It looks like you might be sinking Bintangs in Bali sooner than you think because the Indonesian tourism ministry is planning to open the borders again as early as October.

The coveted Bali trip is a rite of passage for young Australians, and thankfully it looks like you won’t have to wait much longer before relaxing in your beachside villa with your besties.

Unlike the rest of Indonesia, Bali itself has only had a small number of coronavirus cases. While the whole Indonesian archipelago had recorded 16,496 cases with 1,076 deaths as of Friday, only 343 of these cases and four deaths were from the popular holiday island.

According to the secretary of the tourism ministry No Wayan Giri Adnyani, Indonesia is looking to partially reopen islands including Bali, Yogyakarta and the Riau Islands in an attempt to boost international tourism, if the curve continues to flatten.

Understandably, the coronavirus pandemic and subsequent lockdown has wreaked havoc on the popular tourist spot, with much of the island’s economy riding on the back of overseas tourism.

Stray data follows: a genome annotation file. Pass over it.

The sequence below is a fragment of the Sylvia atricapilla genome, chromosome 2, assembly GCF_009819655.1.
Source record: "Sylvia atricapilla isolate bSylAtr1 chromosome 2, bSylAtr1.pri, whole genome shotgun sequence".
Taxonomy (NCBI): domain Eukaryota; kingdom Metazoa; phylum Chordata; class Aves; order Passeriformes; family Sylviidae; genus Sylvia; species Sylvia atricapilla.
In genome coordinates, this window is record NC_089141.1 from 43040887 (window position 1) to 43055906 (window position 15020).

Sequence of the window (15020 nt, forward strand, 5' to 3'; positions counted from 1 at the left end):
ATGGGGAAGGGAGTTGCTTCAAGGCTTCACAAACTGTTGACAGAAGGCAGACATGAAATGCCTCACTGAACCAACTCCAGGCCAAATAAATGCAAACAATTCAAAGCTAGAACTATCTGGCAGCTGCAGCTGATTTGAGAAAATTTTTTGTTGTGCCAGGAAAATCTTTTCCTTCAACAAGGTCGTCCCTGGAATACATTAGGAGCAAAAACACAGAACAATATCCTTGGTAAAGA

Indonesia closed its borders in March, allowing only Indonesian citizens, diplomats and family members to enter the country. While this helped to quickly flatten the curve, it has resulted in devastation for the country’s economy and the livelihoods of citizens.

“People don’t have a social safety net like we do in Australia – the amount of savings for Balinese is usually about one to two weeks,” The Indonesia Institute president Ross Taylor told The West Australian newspaper.

“There’s families [in Bali] actually starving – it’s catastrophic the economic fallout for a disease that appears not to be impacting as yet on the island.”

If the curve continues to flatten and active cases remain low, Indonesia will look to reopen popular tourist destinations between June and October.

But don’t get your hopes up too high just yet because all Australian citizens and permanent residents are currently prohibited from travelling outside of Australia (unless you’ve got an exemption).

Australia is already in talks for a trans-Tasman “travel bubble,” so we’ll likely have to wait and see how that works out before they open up the restrictions to other countries like Indonesia.

“I think we might see some Asian and pacific ports open their borders to us from the start to the middle of next year,” the Tourism and Transport Forum’s Margy Osmond told the Courier Mail.

It’s probably not worth planning your itinerary just yet, but maybe this is the start of the light at the end of the tunnel.

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